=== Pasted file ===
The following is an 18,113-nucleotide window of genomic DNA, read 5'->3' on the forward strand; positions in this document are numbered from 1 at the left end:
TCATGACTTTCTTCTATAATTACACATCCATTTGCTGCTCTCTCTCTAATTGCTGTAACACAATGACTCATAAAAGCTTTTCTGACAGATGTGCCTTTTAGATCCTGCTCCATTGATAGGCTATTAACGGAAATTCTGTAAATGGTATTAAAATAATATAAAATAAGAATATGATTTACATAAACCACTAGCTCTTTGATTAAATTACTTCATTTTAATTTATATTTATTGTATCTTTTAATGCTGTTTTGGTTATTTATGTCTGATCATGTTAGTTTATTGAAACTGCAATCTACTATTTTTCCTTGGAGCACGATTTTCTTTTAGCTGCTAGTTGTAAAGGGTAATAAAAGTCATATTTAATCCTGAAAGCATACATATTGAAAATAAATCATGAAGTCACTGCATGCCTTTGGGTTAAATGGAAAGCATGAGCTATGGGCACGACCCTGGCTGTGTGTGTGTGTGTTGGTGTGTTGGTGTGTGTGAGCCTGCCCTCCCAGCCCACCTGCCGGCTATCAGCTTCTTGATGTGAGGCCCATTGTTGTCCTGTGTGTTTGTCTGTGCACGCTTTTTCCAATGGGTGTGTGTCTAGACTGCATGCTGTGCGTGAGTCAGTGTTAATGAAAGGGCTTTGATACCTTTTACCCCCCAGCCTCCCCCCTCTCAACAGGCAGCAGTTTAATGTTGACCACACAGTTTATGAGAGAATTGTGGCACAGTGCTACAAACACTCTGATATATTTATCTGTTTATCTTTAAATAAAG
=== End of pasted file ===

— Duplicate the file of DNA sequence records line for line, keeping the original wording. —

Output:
The following is an 18,113-nucleotide window of genomic DNA, read 5'->3' on the forward strand; positions in this document are numbered from 1 at the left end:
TCATGACTTTCTTCTATAATTACACATCCATTTGCTGCTCTCTCTCTAATTGCTGTAACACAATGACTCATAAAAGCTTTTCTGACAGATGTGCCTTTTAGATCCTGCTCCATTGATAGGCTATTAACGGAAATTCTGTAAATGGTATTAAAATAATATAAAATAAGAATATGATTTACATAAACCACTAGCTCTTTGATTAAATTACTTCATTTTAATTTATATTTATTGTATCTTTTAATGCTGTTTTGGTTATTTATGTCTGATCATGTTAGTTTATTGAAACTGCAATCTACTATTTTTCCTTGGAGCACGATTTTCTTTTAGCTGCTAGTTGTAAAGGGTAATAAAAGTCATATTTAATCCTGAAAGCATACATATTGAAAATAAATCATGAAGTCACTGCATGCCTTTGGGTTAAATGGAAAGCATGAGCTATGGGCACGACCCTGGCTGTGTGTGTGTGTGTTGGTGTGTTGGTGTGTGTGAGCCTGCCCTCCCAGCCCACCTGCCGGCTATCAGCTTCTTGATGTGAGGCCCATTGTTGTCCTGTGTGTTTGTCTGTGCACGCTTTTTCCAATGGGTGTGTGTCTAGACTGCATGCTGTGCGTGAGTCAGTGTTAATGAAAGGGCTTTGATACCTTTTACCCCCCAGCCTCCCCCCTCTCAACAGGCAGCAGTTTAATGTTGACCACACAGTTTATGAGAGAATTGTGGCACAGTGCTACAAACACTCTGATATATTTATCTGTTTATCTTTAAATAAAG